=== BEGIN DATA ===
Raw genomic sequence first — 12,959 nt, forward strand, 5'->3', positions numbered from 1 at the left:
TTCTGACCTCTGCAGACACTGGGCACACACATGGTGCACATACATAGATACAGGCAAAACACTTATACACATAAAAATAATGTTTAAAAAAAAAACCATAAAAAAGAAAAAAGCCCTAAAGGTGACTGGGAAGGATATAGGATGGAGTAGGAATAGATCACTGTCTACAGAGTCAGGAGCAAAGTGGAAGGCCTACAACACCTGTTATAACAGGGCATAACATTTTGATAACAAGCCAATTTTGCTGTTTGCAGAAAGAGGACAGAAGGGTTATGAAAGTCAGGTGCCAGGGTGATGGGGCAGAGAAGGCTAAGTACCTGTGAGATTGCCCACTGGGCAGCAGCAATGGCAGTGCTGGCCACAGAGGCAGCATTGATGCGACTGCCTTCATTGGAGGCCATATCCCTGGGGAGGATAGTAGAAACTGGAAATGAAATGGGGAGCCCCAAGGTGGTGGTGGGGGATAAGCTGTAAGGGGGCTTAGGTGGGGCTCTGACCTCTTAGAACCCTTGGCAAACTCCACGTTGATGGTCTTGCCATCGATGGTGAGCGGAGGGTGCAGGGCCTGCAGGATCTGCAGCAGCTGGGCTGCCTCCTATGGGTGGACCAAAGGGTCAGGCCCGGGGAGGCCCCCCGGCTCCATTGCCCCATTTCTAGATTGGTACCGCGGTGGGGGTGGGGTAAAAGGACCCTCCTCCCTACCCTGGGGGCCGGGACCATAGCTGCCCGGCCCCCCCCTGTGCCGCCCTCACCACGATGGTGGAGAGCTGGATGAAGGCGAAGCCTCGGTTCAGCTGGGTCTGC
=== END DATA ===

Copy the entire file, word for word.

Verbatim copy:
Raw genomic sequence first — 12,959 nt, forward strand, 5'->3', positions numbered from 1 at the left:
TTCTGACCTCTGCAGACACTGGGCACACACATGGTGCACATACATAGATACAGGCAAAACACTTATACACATAAAAATAATGTTTAAAAAAAAAACCATAAAAAAGAAAAAAGCCCTAAAGGTGACTGGGAAGGATATAGGATGGAGTAGGAATAGATCACTGTCTACAGAGTCAGGAGCAAAGTGGAAGGCCTACAACACCTGTTATAACAGGGCATAACATTTTGATAACAAGCCAATTTTGCTGTTTGCAGAAAGAGGACAGAAGGGTTATGAAAGTCAGGTGCCAGGGTGATGGGGCAGAGAAGGCTAAGTACCTGTGAGATTGCCCACTGGGCAGCAGCAATGGCAGTGCTGGCCACAGAGGCAGCATTGATGCGACTGCCTTCATTGGAGGCCATATCCCTGGGGAGGATAGTAGAAACTGGAAATGAAATGGGGAGCCCCAAGGTGGTGGTGGGGGATAAGCTGTAAGGGGGCTTAGGTGGGGCTCTGACCTCTTAGAACCCTTGGCAAACTCCACGTTGATGGTCTTGCCATCGATGGTGAGCGGAGGGTGCAGGGCCTGCAGGATCTGCAGCAGCTGGGCTGCCTCCTATGGGTGGACCAAAGGGTCAGGCCCGGGGAGGCCCCCCGGCTCCATTGCCCCATTTCTAGATTGGTACCGCGGTGGGGGTGGGGTAAAAGGACCCTCCTCCCTACCCTGGGGGCCGGGACCATAGCTGCCCGGCCCCCCCCTGTGCCGCCCTCACCACGATGGTGGAGAGCTGGATGAAGGCGAAGCCTCGGTTCAGCTGGGTCTGC